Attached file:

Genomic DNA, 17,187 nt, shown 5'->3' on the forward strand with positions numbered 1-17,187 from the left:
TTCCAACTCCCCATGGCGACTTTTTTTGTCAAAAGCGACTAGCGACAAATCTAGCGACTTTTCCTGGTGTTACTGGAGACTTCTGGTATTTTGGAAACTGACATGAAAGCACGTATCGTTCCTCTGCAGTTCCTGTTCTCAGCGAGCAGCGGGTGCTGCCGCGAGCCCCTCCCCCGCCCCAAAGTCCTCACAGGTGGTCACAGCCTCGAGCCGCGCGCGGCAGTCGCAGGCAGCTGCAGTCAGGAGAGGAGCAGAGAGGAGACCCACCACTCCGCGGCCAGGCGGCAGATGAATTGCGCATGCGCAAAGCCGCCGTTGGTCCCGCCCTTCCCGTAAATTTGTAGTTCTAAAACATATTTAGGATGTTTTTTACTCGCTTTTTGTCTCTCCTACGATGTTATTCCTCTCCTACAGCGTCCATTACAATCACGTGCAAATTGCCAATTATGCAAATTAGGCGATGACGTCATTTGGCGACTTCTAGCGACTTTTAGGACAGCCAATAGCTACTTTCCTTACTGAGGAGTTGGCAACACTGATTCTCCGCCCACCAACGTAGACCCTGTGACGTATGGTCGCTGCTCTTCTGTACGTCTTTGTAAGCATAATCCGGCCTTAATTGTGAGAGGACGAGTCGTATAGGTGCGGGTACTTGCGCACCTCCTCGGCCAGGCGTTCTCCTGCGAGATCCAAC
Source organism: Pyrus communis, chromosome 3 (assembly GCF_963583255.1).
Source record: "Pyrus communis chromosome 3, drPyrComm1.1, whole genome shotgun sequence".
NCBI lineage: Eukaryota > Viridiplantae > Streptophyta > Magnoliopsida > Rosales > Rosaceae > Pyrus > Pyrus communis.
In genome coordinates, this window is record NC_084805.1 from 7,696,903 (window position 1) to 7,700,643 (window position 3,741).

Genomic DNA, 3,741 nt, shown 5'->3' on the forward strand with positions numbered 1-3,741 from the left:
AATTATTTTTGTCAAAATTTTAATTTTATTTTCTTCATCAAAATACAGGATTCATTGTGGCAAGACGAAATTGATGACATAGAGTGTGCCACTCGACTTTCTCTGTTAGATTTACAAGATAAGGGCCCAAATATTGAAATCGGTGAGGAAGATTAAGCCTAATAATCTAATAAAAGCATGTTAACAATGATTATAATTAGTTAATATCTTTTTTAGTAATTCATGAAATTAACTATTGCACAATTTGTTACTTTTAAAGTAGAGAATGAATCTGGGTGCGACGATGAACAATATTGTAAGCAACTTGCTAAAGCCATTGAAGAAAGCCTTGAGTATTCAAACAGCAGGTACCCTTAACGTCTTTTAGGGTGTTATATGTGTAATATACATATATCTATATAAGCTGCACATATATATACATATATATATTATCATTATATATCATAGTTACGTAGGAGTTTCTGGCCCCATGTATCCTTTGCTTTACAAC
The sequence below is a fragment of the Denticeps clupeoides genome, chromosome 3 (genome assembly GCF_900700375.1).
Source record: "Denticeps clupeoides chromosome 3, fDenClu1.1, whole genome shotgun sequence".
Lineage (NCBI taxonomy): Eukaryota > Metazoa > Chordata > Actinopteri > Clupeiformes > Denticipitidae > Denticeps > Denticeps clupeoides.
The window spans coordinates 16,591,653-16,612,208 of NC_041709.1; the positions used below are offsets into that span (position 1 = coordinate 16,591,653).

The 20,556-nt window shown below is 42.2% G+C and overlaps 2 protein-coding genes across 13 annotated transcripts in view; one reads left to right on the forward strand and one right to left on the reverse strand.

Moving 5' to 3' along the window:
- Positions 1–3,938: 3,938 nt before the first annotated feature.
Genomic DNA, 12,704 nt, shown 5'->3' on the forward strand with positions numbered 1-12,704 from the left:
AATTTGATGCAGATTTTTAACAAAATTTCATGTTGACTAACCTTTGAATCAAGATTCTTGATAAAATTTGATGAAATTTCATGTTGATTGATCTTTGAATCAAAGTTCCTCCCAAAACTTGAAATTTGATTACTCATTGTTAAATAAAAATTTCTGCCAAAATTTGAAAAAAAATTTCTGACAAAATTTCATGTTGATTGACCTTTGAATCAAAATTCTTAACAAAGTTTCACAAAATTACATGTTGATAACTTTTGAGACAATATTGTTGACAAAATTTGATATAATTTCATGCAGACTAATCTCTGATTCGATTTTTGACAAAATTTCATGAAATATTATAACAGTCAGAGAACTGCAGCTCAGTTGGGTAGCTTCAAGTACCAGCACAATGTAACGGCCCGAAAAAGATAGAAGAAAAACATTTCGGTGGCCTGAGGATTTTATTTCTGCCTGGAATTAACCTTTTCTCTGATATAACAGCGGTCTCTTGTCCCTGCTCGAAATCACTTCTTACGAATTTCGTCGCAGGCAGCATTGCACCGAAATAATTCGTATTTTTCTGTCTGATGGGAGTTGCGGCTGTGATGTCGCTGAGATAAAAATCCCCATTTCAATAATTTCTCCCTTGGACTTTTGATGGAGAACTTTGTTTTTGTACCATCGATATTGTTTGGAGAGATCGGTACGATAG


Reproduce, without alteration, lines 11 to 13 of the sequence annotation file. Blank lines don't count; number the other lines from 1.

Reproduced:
Lineage (NCBI taxonomy): Eukaryota > Metazoa > Chordata > Actinopteri > Clupeiformes > Denticipitidae > Denticeps > Denticeps clupeoides.
The window spans coordinates 16,591,653-16,612,208 of NC_041709.1; the positions used below are offsets into that span (position 1 = coordinate 16,591,653).

The 20,556-nt window shown below is 42.2% G+C and overlaps 2 protein-coding genes across 13 annotated transcripts in view; one reads left to right on the forward strand and one right to left on the reverse strand.